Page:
The US Federal Reserve continues to engage in serial quantitative easing to
release more fiat dollars into the US banking system, with the aim of enlarging
the money supply to try in vain to revive a gravely impaired economy that is
already weighted down with excess debt and misdirected liquidity.
The express purpose is to lower long-term interest rates. At the same time,
gold keeps rising in price as other commodities fall because gold is a monetary
metal, not just an industrial
commodity. Gold has not increased in value; only the dollar has declined in
value as the price of gold rises.
The 28-year-long record high in gold price, at $850 per troy ounce, set at the
pm fix on January 21, 1980, was broken several times in January and February
2009, hitting a then all-time high of $1,218.25 on December 3, 2009. It was
broken again at $1,231.41 on August 19 this year, and again at $1,239.50 on
August 25. This reflects the sustained decline in the value of the fiat dollar
in gold of constant value.
The actual record high set in 1980 would be $2,387 in 2010 dollars, or 71%
higher than it closed on November 9. Gold is a hedge against a weak dollar, not
a hedge against inflation.
Gold futures on the COMEX Division of the New York Mercantile Exchange posted
strong gains on Monday, August 16, 2010, as weak economic data from Japan
exacerbated investor nervousness about the slow pace of global economic
recovery despite central banks, led by the Federal Reserve, having lowered
interest rates near zero, desperately resorted to quantitative easing to combat
deflation without visible effect.
This sparked some safe-haven-driven demand for gold on fears of more central
bank quantitative easing. The most active gold future contract for December
2010 delivery rose $9.60, or 0.8%, to finish at $1,226.2 per troy ounce. Gold
reached $1,350 per troy ounce on October 5, 2010. December 2010 delivery
reached $1,500 per troy ounce on the same day.
The smart money, having already been long on gold for decades in the context of
fiat money released by panicky central banks, continues to view the price of
gold as vulnerable to potential central bank upward market manipulation in the
face of general deflation risk in commodity markets in the prolonged financial
crisis. Investors are poised to push the price of gold towards $1,500 per troy
ounce before 2010 ends.
Gold breached $1,280 per troy ounce for first time in history on Friday,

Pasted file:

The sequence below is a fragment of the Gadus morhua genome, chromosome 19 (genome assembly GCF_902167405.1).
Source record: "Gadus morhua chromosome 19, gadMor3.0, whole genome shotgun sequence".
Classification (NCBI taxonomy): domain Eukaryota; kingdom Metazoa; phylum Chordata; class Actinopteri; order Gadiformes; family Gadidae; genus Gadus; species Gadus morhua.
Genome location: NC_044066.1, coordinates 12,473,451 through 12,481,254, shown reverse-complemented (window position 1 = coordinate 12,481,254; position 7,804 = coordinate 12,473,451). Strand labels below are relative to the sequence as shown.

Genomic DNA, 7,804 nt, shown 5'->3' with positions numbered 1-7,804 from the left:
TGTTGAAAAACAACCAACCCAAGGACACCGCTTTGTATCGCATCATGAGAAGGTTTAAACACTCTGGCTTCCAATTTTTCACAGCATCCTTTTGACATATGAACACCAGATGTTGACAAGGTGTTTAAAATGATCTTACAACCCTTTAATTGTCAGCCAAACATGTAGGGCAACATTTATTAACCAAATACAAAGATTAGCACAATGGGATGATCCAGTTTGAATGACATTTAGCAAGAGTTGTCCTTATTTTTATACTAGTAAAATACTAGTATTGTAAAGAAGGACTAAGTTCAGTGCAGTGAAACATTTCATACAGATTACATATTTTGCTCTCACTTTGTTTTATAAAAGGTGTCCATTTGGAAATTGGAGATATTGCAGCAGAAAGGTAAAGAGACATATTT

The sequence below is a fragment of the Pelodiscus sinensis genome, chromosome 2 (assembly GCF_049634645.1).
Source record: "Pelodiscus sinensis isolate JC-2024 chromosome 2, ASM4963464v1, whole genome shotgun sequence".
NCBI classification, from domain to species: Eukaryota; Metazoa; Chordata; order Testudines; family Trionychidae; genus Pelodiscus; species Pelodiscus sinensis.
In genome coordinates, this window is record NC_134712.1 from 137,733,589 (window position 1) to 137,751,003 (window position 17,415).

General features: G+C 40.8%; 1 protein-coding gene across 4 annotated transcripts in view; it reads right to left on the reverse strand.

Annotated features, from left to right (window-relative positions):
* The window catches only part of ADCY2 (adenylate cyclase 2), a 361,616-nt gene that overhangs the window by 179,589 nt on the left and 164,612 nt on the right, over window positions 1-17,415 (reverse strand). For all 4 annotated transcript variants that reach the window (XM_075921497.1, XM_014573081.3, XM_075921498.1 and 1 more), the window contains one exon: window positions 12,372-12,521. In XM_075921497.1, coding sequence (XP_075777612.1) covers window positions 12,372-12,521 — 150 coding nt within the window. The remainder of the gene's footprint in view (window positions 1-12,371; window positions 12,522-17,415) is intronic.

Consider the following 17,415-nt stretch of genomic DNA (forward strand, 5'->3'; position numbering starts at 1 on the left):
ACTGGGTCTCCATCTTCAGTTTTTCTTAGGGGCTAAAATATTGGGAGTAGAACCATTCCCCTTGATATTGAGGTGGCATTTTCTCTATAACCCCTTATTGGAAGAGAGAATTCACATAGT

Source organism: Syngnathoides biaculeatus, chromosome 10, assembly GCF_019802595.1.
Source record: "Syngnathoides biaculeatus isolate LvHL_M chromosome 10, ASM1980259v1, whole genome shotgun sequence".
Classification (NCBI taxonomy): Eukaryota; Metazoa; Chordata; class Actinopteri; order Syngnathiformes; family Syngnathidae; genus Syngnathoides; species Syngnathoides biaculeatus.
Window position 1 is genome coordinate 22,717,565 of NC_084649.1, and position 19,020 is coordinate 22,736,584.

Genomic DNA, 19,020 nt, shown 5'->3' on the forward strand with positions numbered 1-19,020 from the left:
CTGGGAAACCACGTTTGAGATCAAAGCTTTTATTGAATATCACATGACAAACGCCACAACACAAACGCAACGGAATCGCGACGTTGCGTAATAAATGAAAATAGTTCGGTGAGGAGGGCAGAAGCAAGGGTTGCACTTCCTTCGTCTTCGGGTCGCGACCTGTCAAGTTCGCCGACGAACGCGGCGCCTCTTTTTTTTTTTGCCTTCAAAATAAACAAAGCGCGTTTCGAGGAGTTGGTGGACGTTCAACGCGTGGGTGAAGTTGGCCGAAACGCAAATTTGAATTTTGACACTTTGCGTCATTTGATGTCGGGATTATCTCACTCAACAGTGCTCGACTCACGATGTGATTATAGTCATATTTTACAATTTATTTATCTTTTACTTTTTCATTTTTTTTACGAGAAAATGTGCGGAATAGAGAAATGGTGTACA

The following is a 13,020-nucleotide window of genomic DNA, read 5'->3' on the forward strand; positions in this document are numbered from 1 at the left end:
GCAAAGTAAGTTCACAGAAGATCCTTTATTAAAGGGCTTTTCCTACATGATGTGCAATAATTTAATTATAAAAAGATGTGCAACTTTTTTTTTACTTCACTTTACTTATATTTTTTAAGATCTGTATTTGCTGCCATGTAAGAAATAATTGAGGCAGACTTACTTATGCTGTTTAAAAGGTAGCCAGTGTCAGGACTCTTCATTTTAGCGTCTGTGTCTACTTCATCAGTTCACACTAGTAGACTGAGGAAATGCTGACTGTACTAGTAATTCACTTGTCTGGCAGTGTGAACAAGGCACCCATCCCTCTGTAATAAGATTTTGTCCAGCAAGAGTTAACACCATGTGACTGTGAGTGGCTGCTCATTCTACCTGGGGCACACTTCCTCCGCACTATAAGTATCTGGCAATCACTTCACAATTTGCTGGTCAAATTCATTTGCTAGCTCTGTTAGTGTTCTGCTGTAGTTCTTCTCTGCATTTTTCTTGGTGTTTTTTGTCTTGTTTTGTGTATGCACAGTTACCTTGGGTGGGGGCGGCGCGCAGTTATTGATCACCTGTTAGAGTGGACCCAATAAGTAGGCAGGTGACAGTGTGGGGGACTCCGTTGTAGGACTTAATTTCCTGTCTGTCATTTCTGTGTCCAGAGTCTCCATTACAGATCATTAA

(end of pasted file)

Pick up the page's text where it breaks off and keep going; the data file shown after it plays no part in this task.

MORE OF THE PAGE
September 17, 2010, and traded at $1,350 on October 5, at $1,372 on October 18,
2010, at $1,395.5 on November 5 and topped $1,400 for the first time in history
on November 8 amid market uncertainty on the outcome of currency talks at the
then upcoming Group of 20 summit in Seoul, Korea and renewed concerns over
sovereignty debt in the eurozone.
On November 9, gold touched an all time high of $1,424 an ounce as the market
reacted to the Fed's $600 billion quantitative easing (QE2) injection into the
US banking system and to World Bank president Robert Zoellick's surprise call
for including gold in a new currency based on a basket of dollars, euros, yen
Still that record gold price after adjusting for inflation remained below the
peak set in the early 1980s, which means the gold price still has some climbing
to do, or the market expects the fiat dollar has more to fall, along with other
fiat currencies that derive their exchange value with the dollar's value in
In the week ending Thursday, October 7, 2010, gold notched what were then new
records against the fiat dollar as bullion made a clean sweep of all other
currencies. After its gains against the dollar, bullion's 2.2% advance versus
sterling topped the list, followed by a 2.0% gain in yen and a 1.5%
appreciation against the Swiss franc. Gold managed to climb 0.8% in euro.
For the same week, the dollar's performance was highlighted by the following:
Morning gold fixes in London averaged $1,332, wrapping up the week 3.7% higher
COMEX spot settlements averaged $1,330, but finished only 2.0% higher at
Average daily gold futures volume fell 3.9% to 142,055 contracts; open interest
rose from 4,753 contracts to 621,941;
COMEX gold warehouse stocks increased by 62,929 ounces (2.0 tonnes) to 10.960
million tonnes; inventories on that day covered only 17.6% of open interest;
One-year gold lease rates slipped to 0.26% or 26 basis points (1 bp = 0.01
percent) while three-month contract rates held steady at 0.3975%;
SPDR Gold Shares Trust (GLD) vault assets fell by 16.2 tonnes (521,935 ounces)
to 1,288.5 tonnes.
SPDR funds are shares of a family of exchange-traded funds (ETFs) traded in the
US and Australian markets and managed by State Street Global Advisors (SSgA).
Informally, they are also known as Spyders or Spiders. SPDR is a trademark of